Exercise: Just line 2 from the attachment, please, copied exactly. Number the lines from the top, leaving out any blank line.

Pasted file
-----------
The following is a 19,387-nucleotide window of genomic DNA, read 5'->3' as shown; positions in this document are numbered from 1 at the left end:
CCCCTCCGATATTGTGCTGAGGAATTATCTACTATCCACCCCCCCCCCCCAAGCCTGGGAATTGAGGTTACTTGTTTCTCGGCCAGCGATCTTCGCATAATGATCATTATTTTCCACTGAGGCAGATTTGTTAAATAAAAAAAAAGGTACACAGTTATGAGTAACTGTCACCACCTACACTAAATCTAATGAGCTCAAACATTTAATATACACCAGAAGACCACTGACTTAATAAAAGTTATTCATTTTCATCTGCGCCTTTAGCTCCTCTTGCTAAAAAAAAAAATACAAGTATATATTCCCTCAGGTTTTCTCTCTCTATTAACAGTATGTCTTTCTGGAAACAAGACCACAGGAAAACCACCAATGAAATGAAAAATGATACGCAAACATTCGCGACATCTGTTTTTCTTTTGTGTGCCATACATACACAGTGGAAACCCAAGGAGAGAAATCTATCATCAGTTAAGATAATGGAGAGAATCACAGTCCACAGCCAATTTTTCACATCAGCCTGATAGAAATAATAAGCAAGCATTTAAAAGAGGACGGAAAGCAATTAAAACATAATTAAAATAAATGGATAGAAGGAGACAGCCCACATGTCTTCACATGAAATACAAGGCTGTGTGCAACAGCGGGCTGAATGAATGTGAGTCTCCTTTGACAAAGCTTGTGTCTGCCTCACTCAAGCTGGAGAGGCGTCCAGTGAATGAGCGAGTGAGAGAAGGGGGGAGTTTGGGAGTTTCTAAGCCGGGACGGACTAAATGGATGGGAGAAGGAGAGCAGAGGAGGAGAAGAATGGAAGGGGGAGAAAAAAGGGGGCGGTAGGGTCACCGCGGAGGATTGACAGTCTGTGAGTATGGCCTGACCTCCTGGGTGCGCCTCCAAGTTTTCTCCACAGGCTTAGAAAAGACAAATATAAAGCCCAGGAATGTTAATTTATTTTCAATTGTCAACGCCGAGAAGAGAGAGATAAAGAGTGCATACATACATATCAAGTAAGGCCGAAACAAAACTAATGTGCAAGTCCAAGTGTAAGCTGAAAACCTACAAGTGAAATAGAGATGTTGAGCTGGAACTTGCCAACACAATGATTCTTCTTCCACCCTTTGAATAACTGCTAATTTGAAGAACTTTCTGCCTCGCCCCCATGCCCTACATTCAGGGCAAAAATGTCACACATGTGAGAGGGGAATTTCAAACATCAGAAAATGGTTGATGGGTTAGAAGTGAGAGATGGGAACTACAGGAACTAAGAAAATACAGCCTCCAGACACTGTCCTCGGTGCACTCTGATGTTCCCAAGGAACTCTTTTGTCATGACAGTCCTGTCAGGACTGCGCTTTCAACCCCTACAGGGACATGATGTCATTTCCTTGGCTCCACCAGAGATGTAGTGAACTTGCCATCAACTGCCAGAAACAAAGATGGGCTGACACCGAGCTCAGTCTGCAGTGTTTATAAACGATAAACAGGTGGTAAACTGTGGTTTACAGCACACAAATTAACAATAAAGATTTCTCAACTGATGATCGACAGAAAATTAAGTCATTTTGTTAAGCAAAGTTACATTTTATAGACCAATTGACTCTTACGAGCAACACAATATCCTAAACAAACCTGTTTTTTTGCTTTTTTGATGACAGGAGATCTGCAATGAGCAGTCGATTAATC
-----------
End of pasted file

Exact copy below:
CCCCTCCGATATTGTGCTGAGGAATTATCTACTATCCACCCCCCCCCCCCAAGCCTGGGAATTGAGGTTACTTGTTTCTCGGCCAGCGATCTTCGCATAATGATCATTATTTTCCACTGAGGCAGATTTGTTAAATAAAAAAAAAGGTACACAGTTATGAGTAACTGTCACCACCTACACTAAATCTAATGAGCTCAAACATTTAATATACACCAGAAGACCACTGACTTAATAAAAGTTATTCATTTTCATCTGCGCCTTTAGCTCCTCTTGCTAAAAAAAAAAATACAAGTATATATTCCCTCAGGTTTTCTCTCTCTATTAACAGTATGTCTTTCTGGAAACAAGACCACAGGAAAACCACCAATGAAATGAAAAATGATACGCAAACATTCGCGACATCTGTTTTTCTTTTGTGTGCCATACATACACAGTGGAAACCCAAGGAGAGAAATCTATCATCAGTTAAGATAATGGAGAGAATCACAGTCCACAGCCAATTTTTCACATCAGCCTGATAGAAATAATAAGCAAGCATTTAAAAGAGGACGGAAAGCAATTAAAACATAATTAAAATAAATGGATAGAAGGAGACAGCCCACATGTCTTCACATGAAATACAAGGCTGTGTGCAACAGCGGGCTGAATGAATGTGAGTCTCCTTTGACAAAGCTTGTGTCTGCCTCACTCAAGCTGGAGAGGCGTCCAGTGAATGAGCGAGTGAGAGAAGGGGGGAGTTTGGGAGTTTCTAAGCCGGGACGGACTAAATGGATGGGAGAAGGAGAGCAGAGGAGGAGAAGAATGGAAGGGGGAGAAAAAAGGGGGCGGTAGGGTCACCGCGGAGGATTGACAGTCTGTGAGTATGGCCTGACCTCCTGGGTGCGCCTCCAAGTTTTCTCCACAGGCTTAGAAAAGACAAATATAAAGCCCAGGAATGTTAATTTATTTTCAATTGTCAACGCCGAGAAGAGAGAGATAAAGAGTGCATACATACATATCAAGTAAGGCCGAAACAAAACTAATGTGCAAGTCCAAGTGTAAGCTGAAAACCTACAAGTGAAATAGAGATGTTGAGCTGGAACTTGCCAACACAATGATTCTTCTTCCACCCTTTGAATAACTGCTAATTTGAAGAACTTTCTGCCTCGCCCCCATGCCCTACATTCAGGGCAAAAATGTCACACATGTGAGAGGGGAATTTCAAACATCAGAAAATGGTTGATGGGTTAGAAGTGAGAGATGGGAACTACAGGAACTAAGAAAATACAGCCTCCAGACACTGTCCTCGGTGCACTCTGATGTTCCCAAGGAACTCTTTTGTCATGACAGTCCTGTCAGGACTGCGCTTTCAACCCCTACAGGGACATGATGTCATTTCCTTGGCTCCACCAGAGATGTAGTGAACTTGCCATCAACTGCCAGAAACAAAGATGGGCTGACACCGAGCTCAGTCTGCAGTGTTTATAAACGATAAACAGGTGGTAAACTGTGGTTTACAGCACACAAATTAACAATAAAGATTTCTCAACTGATGATCGACAGAAAATTAAGTCATTTTGTTAAGCAAAGTTACATTTTATAGACCAATTGACTCTTACGAGCAACACAATATCCTAAACAAACCTGTTTTTTTGCTTTTTTGATGACAGGAGATCTGCAATGAGCAGTCGATTAATC